Berwald was quite a character. Aside from being a composer, he operated a foot clinic in Berlin, and a sawmill in Sweden. In his youth, he knew Beethoven, and was on friendly terms with Mendelssohn, whose music his sometimes resembles. His curiosity about life in general carries over into his music, which is quirky, unpredictable, and full of harmonic and rhythmic surprises. His writing for orchestra is both delicate and effective, with an especially characterful use of woodwinds and brass that proclaims him as the first recognizable "Scandinavian" composer. He composed four symphonies, all of them worth a listen. If you're turned on by Mendelssohn or Schumann, then you'll love Berwald. These performances are excellent, and the price is unbeatable. --David Hurwitz
Similarly Requested CDs
T. Beers | Arlington, Virginia United States | 07/30/2001
(5 out of 5 stars)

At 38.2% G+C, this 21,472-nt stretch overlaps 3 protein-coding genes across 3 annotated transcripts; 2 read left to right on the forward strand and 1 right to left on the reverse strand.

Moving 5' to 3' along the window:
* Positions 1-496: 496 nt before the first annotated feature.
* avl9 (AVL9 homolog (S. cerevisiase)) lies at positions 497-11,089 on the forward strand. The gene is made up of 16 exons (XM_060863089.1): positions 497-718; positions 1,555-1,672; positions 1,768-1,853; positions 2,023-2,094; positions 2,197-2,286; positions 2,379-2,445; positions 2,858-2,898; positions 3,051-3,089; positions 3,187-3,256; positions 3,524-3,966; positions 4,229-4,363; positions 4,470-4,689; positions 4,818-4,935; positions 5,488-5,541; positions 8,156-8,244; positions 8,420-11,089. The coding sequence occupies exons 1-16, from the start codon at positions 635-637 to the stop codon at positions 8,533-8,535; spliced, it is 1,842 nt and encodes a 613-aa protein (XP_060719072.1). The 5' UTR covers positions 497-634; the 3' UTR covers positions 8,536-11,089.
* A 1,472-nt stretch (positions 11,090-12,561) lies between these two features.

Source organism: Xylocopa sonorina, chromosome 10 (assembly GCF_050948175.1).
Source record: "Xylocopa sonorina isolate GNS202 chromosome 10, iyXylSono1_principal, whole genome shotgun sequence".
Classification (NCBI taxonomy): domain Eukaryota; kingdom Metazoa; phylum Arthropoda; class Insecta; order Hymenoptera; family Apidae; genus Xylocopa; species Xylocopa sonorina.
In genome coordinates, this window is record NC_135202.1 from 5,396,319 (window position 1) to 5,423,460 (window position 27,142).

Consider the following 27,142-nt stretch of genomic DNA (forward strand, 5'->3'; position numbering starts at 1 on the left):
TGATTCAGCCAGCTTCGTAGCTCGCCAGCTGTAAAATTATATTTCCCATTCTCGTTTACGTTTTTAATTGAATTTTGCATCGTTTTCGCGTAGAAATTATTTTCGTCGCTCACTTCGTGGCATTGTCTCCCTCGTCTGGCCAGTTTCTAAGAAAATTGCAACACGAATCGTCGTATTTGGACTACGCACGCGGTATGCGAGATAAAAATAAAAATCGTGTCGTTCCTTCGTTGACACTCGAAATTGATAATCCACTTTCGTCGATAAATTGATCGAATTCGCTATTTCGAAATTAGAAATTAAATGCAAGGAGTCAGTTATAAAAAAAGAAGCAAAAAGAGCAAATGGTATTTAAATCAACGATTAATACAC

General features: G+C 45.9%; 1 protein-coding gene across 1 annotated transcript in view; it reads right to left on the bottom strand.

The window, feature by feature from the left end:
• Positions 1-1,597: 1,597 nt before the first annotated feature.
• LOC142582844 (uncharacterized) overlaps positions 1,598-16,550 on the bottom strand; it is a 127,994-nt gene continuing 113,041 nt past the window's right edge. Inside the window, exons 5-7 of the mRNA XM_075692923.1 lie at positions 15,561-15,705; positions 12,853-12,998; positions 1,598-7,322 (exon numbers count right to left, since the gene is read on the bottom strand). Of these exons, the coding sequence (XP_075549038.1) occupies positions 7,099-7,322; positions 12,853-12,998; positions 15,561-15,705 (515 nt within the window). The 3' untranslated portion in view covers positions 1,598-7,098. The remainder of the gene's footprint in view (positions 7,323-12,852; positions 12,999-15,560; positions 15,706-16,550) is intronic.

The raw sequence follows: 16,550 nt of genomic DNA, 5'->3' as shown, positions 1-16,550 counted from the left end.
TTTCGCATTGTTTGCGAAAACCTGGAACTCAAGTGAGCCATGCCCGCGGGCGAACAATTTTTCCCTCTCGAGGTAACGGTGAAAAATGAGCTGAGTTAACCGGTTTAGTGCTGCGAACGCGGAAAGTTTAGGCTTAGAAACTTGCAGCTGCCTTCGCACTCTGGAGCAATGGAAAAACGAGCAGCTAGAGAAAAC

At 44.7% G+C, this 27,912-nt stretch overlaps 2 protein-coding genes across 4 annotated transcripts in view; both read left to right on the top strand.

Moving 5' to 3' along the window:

"You're in for a major discovery if you buy this first-rate - but ridiculously inexpensive - disc of Swedish Romantic composer Franz Berwald's first two symphonies. (A companion disc contains symphonies 3 & 4). David Hurwitz brackets Berwald (1798-1869) with Schumann and Mendelssohn. True, and the melodic and coloristic influences of the two Germans are obvious enough. But the other major influence on Berwald was Berlioz whose music surely inspired the Swedish composer's wonderfully quirky textures and rhythms. Berwald was an early Romantic and his music is almost verdantly fresh: to my mind, it constantly evokes the dappled light and shade of a northern forest in midsummer. There aren't many major nineteenth century composers remaining to be discovered, and Berwald is still too little known outside Scandinavia. Back in the '50s and '60s, his music found international champions in conductors like Igor Markevitch and Hans Schmidt-Isserstedt. But even they failed to ignite the enthusiastic reception that audiences eventually gave to mavericks like Bruckner, Mahler and Nielsen. Berwald isn't as great a composer as those three; his symphonies never strive to reach the stars. But, as compensation, they completely avoid the heaviness and portentousness of much later Romantic music. All four are thoroughly lovely and a joy to hear. And at the Naxos price, you can afford to take a (very small) chance. Performances, by a fine Swedish orchestra and gifted Finnish conductor, are completely idiomatic and the digital sound is fabulous. (As a bonus, this disc also includes the overture to Berwald's opera "Estrella di Soria." The companion disc includes, besides symphonies 3 and 4, Berwald's delightful piano concerto.) Go for it!"